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Have a glorious Fourth of July!

This porcelain figurine depicts a colonial fifer and two drummers and is modeled after “The Spirit of ’76,” an 1875 oil painting by Archibald Willard (1836-1918). The figurine is owned by a staff member at Kovels. It’s 12 by 11 inches and was made by the Bailey-Walker China Co. of Willard’s hometown of Bedford, Ohio. She thinks it might be a prototype of what became a limited edition, gifted to her great-grandfather by Archibald Willard himself.

Many other items have been made that recreate the patriotic Spirit of ’76 image – everything from figurines, plates and mugs to metal banks, stamps and coins. Here are some that we found:

 

Spirit of ’76 Porcelain Figure



Wedgwood plate, Spirit of ’76 image, blue & white transfer, marked, From the painting by Willard in Abbott Hall, Marblehead, 10 1/2 in., price estimate $30, Ruby Lane



 


Carnival glass plate, Spirit of ’76 – American Bicentennial 1776 – 1976, amber, Indiana Glass Co., 8 in., $5 to $23 on eBay




Flow blue plate, Spirit of ’76 image, marked Cauldon, 12 in., $91 (Ivey-Selkirk, 2017)




Stoneware pitcher, blue Spirit of ’76 image, salt glaze, tree bark ground, White’s Utica, $30 (Woody, 2016)




Casino token, Collectors Series, coin, Spirit of ’76 image, Taj Mahal Casino, Atlantic City, N.J., silver, auction estimate $50 to $60 (Aaron Joseph, 2012)




Jigsaw puzzle, depicting July 1939 cover of “Mickey Mouse Magazine” with Mickey Mouse, Donald Duck and Goofy in Spirit of ’76 style image, $9 to $25 in online shops.




Postage stamps, Spirit of ’76 image, issued for 1976 Bicentennial, 2 sheets of 50 13-cent stamps, $10




Firecracker label, Spirit of ’76, made in China for Pensick & Gorden, Los Angeles, Cal., $60 (Morphy, 2012)

 


Willard's "The Spirit of '76" painting, original copy
 

 

 

 

 

 

 

 

 

 

 

 

 

 

 

 

 

 

 

 

 

 

 

 

 

 

 

 

 

 

 

 

 

 

 

 

 

 

 

 

 

 

 

 

 

 

 

 

 

 

 

 

 

 

 

 

 

 

 

 

 

 

 

 

 

 

 

 

 

 

 

 

 

 

 

 

 

 

 

 

 

 

 

 

 

 

 

 

 

 

 

 

 

 

 

 

 

 

 

 

 

 

 

 

 

 

 

 

 

 

 

 

 

 

 

 

 

 

 

 

 

 

 

 

 

 

 

 

 

 

 

 

 

 

 

 

 

 

 

 

 

 

 

 

 

 

 

 

Archibald Willard’s “The Spirit of ‘76” painting was created for the 1876 U.S. Centennial Exposition in Philadelphia. The first World’s Fair held in the United States, the 1876 Exposition celebrated the 100th anniversary of the signing of the Declaration of Independence in Philadelphia. Even if you have never seen the painting, the image of the fifer and two drummers marching across a Revolutionary War battlefield with the flag waving in the distance is a familiar one and copied on many collectibles.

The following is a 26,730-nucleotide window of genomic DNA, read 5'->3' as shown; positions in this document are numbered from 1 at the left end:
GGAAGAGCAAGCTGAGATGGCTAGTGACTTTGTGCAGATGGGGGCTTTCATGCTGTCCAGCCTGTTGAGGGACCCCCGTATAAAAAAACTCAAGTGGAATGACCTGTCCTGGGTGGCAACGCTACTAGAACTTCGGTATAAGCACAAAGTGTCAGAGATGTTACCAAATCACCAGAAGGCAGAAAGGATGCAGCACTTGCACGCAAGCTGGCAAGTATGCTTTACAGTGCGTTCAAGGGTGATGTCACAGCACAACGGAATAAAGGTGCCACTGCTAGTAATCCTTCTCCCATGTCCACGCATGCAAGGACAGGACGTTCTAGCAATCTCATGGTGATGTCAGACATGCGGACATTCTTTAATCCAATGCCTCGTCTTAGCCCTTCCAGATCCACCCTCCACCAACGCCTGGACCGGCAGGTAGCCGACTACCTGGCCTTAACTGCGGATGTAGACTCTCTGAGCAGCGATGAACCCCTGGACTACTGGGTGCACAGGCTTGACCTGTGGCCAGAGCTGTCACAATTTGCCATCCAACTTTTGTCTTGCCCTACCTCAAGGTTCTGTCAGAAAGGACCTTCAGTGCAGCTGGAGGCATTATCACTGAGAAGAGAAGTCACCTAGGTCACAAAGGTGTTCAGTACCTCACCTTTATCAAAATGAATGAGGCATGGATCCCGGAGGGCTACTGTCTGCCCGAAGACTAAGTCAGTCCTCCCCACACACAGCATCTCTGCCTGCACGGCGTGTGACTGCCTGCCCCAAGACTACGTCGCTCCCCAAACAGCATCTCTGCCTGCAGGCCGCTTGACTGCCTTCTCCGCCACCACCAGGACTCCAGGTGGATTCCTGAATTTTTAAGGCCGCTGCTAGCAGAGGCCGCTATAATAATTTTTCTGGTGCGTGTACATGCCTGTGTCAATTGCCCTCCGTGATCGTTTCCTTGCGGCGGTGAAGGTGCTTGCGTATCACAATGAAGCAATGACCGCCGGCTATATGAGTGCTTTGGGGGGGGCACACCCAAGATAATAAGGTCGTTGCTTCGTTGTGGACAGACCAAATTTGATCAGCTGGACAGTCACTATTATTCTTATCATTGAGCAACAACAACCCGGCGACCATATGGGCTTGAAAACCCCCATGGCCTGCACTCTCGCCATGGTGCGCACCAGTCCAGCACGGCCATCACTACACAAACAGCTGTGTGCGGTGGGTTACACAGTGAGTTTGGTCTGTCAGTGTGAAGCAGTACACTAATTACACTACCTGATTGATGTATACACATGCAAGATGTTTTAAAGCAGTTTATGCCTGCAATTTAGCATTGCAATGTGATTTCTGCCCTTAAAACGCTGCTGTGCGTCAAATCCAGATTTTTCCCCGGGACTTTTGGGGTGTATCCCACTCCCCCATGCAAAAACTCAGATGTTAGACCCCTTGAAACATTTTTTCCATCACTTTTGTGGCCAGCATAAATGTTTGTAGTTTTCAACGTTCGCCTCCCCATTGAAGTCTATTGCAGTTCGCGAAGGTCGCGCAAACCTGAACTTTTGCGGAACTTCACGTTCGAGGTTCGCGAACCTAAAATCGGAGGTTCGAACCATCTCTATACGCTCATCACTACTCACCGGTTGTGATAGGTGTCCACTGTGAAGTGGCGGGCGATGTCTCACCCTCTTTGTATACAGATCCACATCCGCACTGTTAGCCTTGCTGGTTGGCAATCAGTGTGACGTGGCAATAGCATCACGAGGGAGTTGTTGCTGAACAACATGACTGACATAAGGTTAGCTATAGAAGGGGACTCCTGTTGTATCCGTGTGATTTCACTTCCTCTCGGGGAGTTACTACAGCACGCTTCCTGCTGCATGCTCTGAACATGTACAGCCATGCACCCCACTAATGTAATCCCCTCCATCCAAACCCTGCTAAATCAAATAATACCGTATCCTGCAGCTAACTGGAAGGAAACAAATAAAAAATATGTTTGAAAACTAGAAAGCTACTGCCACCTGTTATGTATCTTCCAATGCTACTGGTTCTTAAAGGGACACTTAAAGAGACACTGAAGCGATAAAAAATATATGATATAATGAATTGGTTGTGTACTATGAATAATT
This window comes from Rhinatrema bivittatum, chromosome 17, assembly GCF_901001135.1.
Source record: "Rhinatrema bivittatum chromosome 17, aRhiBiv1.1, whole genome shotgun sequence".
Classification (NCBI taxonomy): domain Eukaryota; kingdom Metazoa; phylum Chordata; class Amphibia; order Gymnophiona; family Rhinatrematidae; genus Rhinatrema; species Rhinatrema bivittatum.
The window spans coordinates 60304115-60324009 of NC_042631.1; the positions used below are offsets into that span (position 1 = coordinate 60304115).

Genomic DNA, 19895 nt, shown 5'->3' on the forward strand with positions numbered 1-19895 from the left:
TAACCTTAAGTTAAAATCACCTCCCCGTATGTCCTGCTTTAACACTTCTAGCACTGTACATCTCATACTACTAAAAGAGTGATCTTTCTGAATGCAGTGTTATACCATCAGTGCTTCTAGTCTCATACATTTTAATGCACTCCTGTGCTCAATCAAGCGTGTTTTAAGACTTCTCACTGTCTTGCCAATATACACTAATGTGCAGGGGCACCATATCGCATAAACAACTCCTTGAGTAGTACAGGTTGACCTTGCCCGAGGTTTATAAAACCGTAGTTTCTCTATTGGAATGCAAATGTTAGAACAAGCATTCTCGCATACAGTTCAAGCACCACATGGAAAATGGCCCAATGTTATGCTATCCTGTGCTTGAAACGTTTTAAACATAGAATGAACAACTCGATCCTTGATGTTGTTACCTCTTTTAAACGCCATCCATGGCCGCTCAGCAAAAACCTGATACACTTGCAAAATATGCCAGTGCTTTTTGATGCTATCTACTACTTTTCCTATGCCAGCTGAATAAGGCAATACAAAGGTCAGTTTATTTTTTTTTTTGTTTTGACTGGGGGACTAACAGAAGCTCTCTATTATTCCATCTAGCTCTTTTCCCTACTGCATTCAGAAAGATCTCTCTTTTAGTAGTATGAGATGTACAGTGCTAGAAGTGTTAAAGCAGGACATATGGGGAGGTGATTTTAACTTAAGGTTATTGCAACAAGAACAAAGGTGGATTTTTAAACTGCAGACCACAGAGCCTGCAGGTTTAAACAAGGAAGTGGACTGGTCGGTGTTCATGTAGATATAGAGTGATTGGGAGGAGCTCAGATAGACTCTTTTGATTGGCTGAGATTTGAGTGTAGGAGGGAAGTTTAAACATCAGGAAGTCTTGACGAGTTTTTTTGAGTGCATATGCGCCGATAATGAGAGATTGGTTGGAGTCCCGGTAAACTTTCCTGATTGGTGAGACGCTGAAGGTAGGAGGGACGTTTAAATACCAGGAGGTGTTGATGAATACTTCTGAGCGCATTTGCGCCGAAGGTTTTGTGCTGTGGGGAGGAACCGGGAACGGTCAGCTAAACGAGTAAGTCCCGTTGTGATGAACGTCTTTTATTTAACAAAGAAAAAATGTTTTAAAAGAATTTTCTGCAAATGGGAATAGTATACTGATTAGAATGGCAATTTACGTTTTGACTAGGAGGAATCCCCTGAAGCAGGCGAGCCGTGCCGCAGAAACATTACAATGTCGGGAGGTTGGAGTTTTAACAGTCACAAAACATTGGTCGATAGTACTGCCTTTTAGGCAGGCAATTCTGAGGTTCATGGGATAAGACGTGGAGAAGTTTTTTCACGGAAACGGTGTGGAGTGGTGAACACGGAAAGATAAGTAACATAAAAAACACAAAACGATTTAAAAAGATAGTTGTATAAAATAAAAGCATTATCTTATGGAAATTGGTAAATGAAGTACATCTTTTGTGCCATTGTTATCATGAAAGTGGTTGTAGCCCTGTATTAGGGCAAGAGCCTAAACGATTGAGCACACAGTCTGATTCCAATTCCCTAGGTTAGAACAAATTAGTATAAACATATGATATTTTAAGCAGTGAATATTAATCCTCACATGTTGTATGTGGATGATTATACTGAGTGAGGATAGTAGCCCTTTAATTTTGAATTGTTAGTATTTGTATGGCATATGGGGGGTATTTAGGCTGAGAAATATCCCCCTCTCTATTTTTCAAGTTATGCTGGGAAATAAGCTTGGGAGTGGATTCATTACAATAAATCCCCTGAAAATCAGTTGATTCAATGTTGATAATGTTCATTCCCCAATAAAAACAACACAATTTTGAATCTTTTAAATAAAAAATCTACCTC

Willard was born and lived in Bedford and Wellington, Ohio, both near Cleveland, and he served in Ohio Volunteer Infantry units during the Civil War. He didn’t have a lot of formal art training, but he sketched and made oil paintings of military scenes. A Cleveland businessman encouraged him to create a patriotic painting to celebrate the Centennial. In 1875, inspired by a Fourth of July parade in Wellington, Willard made a sketch of three musicians. This sketch led to the 10- by 13-foot oil painting on canvas, originally titled “Yankee Doodle.” The artist used his father, Samuel Willard, as a model for the tall silver-haired drummer in the center.

The painting was exhibited in Philadelphia and then went on tour. It was given the name, “The Spirit of ’76,” when it was on display in Boston. Willard’s painting was very popular; viewers found it spirited and moving. Several variations were later painted by Willard – experts think between 10 and 14 – and are called “original copies.”

Willard’s original 10- by 13-foot painting now resides in Abbott Hall, a townhall and historical museum in Marblehead, Massachusetts. Some of the original copies can be seen in Cleveland City Hall, Cleveland History Center, the U.S. Department of State, and one is said to be in the office of former presidential candidate Ross Perot. One was sold at auction in 2004 for $3,100 and another, 27 1/2 by 23 1/2 inches, sold in 2018 for $3,840.

The Spirit of ’76 Museum in Wellington, Ohio, is commemorating the 100th anniversary of Archibald Willard’s death along with the town of Wellington’s Bicentennial. More than 20 paintings by Willard are on display, including an original copy of “The Spirit of ’76.” For more information, visit the museum’s website, https://thespiritof76museum.org/. For more information on the Bailey-Walker China Works, visit the Bedford Historical Society's website, https://bedfordohiohistory.org/walker-china-co.

 

 

Comments  

#1 Walker China 76Elf45 2018-07-03 22:24
The Walker China was not manufctoring until the 1920's. It was Bedford Chins, Bailey China and then Baileey Walker. So this is after Willard pasted away. There is a great exhibit of China at Bedford Historical Society. Also drum from painting.

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